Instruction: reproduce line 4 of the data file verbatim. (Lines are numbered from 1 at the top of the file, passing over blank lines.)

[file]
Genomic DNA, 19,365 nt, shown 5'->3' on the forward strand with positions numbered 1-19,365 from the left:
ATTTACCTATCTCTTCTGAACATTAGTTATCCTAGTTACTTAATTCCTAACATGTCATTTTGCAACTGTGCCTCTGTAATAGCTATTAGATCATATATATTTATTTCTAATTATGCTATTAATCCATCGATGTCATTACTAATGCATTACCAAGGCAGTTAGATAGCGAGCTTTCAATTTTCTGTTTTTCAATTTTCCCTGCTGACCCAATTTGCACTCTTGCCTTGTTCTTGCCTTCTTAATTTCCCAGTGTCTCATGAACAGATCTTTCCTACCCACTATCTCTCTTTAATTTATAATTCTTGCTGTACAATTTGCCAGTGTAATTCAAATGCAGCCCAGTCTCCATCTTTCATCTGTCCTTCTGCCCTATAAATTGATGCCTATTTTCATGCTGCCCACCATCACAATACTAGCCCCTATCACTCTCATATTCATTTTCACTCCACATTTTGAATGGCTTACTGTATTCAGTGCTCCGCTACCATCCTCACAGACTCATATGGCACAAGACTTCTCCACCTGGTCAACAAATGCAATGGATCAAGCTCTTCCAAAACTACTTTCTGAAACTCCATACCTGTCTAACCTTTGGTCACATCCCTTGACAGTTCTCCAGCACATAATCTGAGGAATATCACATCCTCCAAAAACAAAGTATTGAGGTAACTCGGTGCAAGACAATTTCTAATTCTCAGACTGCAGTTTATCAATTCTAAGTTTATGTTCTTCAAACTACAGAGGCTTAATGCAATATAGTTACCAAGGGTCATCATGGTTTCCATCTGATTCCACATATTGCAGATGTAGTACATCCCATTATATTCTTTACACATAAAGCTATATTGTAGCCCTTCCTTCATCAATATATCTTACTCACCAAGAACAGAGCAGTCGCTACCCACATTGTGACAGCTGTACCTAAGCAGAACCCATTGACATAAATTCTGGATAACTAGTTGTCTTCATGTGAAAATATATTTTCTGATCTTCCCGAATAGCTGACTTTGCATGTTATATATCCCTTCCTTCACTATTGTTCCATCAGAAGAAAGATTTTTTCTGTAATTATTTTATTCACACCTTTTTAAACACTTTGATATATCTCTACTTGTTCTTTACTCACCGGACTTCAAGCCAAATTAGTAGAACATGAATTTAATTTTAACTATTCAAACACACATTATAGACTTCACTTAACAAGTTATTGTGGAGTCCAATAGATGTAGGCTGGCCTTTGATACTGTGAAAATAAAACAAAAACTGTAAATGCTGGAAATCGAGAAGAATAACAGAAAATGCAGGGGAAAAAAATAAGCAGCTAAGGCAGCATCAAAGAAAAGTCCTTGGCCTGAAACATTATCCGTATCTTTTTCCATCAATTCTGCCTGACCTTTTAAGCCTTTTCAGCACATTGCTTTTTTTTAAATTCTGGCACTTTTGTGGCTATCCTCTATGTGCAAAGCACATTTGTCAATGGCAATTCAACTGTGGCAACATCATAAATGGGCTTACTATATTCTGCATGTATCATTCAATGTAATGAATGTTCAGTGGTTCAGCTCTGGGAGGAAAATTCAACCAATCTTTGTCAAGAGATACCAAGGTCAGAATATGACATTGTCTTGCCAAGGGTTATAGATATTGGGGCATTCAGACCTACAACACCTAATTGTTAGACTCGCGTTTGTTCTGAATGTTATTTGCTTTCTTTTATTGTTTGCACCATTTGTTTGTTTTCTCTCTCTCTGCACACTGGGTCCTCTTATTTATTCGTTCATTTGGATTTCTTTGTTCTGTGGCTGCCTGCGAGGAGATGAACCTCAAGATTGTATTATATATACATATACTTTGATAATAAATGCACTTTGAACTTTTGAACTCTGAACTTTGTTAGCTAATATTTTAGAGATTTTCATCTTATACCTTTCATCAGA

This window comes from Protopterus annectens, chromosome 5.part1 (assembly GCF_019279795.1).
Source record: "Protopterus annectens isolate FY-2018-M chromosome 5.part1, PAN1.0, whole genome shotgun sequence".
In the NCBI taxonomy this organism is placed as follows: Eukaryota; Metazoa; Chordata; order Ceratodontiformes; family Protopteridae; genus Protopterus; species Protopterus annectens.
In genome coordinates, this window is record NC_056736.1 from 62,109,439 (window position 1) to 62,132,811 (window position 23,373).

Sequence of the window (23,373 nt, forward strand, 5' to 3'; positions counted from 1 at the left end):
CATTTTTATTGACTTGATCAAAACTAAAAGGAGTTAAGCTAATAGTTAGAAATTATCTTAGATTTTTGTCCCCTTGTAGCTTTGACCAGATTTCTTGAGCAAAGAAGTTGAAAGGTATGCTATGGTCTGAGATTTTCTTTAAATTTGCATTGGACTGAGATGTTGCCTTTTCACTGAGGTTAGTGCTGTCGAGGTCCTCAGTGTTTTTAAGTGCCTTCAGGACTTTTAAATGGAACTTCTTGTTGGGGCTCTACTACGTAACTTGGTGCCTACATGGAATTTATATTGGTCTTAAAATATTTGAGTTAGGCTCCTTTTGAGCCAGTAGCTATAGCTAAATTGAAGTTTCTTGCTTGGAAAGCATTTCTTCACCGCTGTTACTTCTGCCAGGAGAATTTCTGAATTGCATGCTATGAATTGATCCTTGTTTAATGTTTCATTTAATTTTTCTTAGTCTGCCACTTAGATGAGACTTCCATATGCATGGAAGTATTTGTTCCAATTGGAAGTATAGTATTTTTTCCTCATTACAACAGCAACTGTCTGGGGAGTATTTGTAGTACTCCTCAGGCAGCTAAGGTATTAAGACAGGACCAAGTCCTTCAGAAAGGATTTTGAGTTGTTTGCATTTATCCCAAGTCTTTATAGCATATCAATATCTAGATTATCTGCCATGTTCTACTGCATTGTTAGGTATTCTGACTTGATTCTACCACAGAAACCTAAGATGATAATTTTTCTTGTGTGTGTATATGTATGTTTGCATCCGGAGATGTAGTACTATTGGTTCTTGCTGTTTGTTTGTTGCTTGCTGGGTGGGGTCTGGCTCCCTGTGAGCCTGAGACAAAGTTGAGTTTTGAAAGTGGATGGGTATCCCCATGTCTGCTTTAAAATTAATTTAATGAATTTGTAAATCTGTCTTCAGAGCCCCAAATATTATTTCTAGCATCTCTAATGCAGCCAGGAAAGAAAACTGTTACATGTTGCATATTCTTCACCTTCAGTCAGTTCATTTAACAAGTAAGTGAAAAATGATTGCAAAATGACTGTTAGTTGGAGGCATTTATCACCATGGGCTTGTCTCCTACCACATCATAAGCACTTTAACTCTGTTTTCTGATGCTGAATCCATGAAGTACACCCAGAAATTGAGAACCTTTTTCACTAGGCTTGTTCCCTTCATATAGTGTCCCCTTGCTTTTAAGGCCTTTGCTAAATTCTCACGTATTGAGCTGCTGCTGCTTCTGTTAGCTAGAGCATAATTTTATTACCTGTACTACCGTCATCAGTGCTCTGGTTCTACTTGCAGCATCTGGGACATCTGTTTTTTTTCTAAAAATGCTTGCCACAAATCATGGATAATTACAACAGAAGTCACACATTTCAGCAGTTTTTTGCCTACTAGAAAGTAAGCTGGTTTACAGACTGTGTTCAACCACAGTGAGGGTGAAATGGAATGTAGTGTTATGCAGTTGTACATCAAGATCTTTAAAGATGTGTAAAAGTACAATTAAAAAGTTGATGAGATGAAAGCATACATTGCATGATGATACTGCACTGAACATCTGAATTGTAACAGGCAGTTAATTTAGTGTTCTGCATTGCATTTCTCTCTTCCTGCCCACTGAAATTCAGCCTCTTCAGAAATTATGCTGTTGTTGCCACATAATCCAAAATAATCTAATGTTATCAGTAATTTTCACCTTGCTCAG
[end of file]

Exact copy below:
Source record: "Protopterus annectens isolate FY-2018-M chromosome 5.part1, PAN1.0, whole genome shotgun sequence".